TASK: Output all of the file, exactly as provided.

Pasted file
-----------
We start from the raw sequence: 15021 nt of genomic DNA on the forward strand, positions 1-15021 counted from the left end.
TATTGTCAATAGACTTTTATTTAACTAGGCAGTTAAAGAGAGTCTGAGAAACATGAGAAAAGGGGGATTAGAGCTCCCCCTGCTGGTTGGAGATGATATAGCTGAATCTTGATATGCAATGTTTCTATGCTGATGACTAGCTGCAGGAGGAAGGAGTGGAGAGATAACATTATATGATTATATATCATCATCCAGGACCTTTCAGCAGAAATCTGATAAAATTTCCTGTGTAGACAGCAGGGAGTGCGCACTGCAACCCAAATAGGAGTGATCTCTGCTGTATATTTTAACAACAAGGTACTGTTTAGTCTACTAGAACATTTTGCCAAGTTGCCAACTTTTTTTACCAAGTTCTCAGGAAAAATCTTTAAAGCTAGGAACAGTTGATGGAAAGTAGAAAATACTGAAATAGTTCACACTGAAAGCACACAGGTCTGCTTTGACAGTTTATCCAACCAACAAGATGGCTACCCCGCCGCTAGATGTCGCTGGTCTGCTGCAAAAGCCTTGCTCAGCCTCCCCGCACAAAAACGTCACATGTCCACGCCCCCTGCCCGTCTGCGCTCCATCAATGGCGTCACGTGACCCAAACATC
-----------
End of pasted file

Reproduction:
We start from the raw sequence: 15021 nt of genomic DNA on the forward strand, positions 1-15021 counted from the left end.
TATTGTCAATAGACTTTTATTTAACTAGGCAGTTAAAGAGAGTCTGAGAAACATGAGAAAAGGGGGATTAGAGCTCCCCCTGCTGGTTGGAGATGATATAGCTGAATCTTGATATGCAATGTTTCTATGCTGATGACTAGCTGCAGGAGGAAGGAGTGGAGAGATAACATTATATGATTATATATCATCATCCAGGACCTTTCAGCAGAAATCTGATAAAATTTCCTGTGTAGACAGCAGGGAGTGCGCACTGCAACCCAAATAGGAGTGATCTCTGCTGTATATTTTAACAACAAGGTACTGTTTAGTCTACTAGAACATTTTGCCAAGTTGCCAACTTTTTTTACCAAGTTCTCAGGAAAAATCTTTAAAGCTAGGAACAGTTGATGGAAAGTAGAAAATACTGAAATAGTTCACACTGAAAGCACACAGGTCTGCTTTGACAGTTTATCCAACCAACAAGATGGCTACCCCGCCGCTAGATGTCGCTGGTCTGCTGCAAAAGCCTTGCTCAGCCTCCCCGCACAAAAACGTCACATGTCCACGCCCCCTGCCCGTCTGCGCTCCATCAATGGCGTCACGTGACCCAAACATC